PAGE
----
OCS grievance system “flawed,” state ombudsman says

The Alaska Office of Children’s Services’ grievance process fails to fairly and adequately respond to citizen complaints.

That’s the finding of an eight-month investigation by the state Ombudsman’s office, which resulted in a 94-page report released today (Monday). The report recommends a complete overhaul of OCS agency regulations governing grievances.

KTOO’s Casey Kelly has more.

Alaska Ombudsman Linda Lord-Jenkins says her office rarely initiates an investigation. Instead, it usually responds to specific complaints lodged against state agencies or employees. But Lord-Jenkins says the number of complaints filed against the Office of Children’s Services in recent years led the ombudsman’s office to take a closer look at the agency’s grievance process.

“In this case we believed that there was a fatally flawed complaint system at Children’s Services,” Lord-Jenkins says.

Ombudsman’s office investigators spent eight months talking to OCS employees and citizens who’d complained about the agency. They found inconsistent and erratic responses to grievances.

“People would file grievances. They could prove to us that they had filed grievances, and they just never got responses, or the grievance was lost,” says Lord-Jenkins.

In her report, Lord-Jenkins places blame on OCS regulations, which she says are just as confusing to department caseworkers as they are to citizens. A grievance filed with OCS can end up in one of two venues. In some instances, an administrative law judge will hear the case, and present a decision to the Department of Health and Social Services Commissioner for action. In other cases, the facts are heard by a regional review panel, which can only issue non-binding recommendations. In either case, the OCS Director isn’t required to be notified.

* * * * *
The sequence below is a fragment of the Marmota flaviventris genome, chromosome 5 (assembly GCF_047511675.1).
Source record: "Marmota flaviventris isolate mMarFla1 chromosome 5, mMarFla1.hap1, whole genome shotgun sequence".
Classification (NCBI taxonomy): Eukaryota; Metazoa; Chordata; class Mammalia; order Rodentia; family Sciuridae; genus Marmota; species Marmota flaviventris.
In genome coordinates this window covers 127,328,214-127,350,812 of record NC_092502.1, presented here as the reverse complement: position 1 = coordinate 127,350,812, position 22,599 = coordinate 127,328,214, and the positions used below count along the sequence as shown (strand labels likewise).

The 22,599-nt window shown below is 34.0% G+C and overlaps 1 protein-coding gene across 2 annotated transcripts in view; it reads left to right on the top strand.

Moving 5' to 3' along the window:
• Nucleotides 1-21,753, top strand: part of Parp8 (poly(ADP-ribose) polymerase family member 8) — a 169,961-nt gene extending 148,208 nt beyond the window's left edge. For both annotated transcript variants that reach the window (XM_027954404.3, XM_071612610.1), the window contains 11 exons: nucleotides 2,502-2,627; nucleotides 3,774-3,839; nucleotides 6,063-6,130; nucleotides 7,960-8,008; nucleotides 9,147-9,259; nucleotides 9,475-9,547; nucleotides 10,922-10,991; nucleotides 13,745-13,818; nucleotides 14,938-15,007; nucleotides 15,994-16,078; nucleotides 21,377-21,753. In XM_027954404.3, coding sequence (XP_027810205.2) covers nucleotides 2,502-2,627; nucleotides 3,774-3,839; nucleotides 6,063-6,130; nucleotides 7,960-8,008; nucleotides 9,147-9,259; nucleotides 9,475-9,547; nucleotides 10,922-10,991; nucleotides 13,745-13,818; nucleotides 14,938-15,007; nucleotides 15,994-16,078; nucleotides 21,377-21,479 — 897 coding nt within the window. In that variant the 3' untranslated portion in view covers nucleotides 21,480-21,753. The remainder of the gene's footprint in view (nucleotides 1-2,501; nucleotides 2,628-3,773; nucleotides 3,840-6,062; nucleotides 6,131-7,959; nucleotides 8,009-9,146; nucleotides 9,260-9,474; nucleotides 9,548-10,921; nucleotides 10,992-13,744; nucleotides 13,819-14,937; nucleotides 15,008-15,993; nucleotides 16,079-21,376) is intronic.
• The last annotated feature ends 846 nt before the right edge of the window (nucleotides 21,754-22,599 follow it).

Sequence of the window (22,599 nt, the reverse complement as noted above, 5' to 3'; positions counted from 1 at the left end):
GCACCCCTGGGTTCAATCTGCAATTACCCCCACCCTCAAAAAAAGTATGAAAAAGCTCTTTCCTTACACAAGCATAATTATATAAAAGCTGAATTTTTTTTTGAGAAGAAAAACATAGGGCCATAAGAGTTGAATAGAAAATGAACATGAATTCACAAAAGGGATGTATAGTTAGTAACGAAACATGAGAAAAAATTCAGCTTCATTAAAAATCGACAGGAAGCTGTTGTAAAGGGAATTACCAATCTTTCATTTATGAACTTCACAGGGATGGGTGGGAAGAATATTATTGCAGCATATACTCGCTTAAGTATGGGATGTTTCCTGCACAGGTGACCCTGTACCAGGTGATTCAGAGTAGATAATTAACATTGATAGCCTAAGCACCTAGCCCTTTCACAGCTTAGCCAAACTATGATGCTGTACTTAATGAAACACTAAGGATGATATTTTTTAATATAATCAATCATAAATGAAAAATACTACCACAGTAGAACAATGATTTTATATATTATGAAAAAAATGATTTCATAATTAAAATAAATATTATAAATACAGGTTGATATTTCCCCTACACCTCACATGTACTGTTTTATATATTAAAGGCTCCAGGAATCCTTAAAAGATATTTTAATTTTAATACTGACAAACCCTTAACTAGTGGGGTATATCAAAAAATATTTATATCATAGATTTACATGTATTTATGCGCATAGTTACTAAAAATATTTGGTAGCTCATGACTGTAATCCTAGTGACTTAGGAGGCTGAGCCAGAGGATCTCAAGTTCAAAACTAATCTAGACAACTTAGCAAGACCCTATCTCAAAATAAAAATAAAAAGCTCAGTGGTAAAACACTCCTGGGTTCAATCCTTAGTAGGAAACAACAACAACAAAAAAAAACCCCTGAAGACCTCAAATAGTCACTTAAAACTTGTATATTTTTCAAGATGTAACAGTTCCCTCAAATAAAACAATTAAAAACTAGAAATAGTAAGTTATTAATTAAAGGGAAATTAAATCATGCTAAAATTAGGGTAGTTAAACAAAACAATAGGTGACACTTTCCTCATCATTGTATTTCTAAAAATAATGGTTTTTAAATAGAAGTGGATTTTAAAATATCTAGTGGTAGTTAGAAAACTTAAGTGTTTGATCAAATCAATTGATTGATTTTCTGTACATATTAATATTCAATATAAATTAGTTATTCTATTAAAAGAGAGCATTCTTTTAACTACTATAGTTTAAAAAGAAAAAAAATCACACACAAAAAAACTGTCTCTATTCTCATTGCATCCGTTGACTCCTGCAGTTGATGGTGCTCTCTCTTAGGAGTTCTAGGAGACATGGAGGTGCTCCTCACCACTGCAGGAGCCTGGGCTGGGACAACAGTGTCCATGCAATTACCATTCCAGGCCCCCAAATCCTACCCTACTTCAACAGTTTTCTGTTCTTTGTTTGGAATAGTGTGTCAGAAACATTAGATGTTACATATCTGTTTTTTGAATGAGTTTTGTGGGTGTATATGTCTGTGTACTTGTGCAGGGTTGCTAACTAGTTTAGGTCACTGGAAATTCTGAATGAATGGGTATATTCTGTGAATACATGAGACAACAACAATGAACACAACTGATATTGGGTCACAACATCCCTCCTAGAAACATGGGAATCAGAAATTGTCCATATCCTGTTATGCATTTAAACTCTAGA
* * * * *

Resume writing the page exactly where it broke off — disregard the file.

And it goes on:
“So there are a lot of structural problems that just create other problems for individuals who are seeking to enforce their legal rights,” Lord-Jenkins says.

Part of the problem is that OCS and the Division of Juvenile Justice used to be under the same umbrella at the Department of Health and Social Services. While both remain part of DHS&S, the two agencies have been separate for about 10 years. But OCS still uses the same regulations.

Lord-Jenkins recommends severing ties between OCS and Juvenile Justice, and completely rewriting regulations governing the OCS grievance process.

“We have recommended that they make these regs as simple and clear as possible,” says Lord-Jenkins. “That they not include one single word that isn’t necessary; that they make them understandable so that all OCS employees understand them and are aware of them; and so that all citizens who might want to use the grievance process can understand them.”

OCS Director Christy Lawton says agency employees were aware of the problems before the ombudsman’s investigation. She hopes to have new grievance regulations in place by early next year, and says the report provides a good starting point.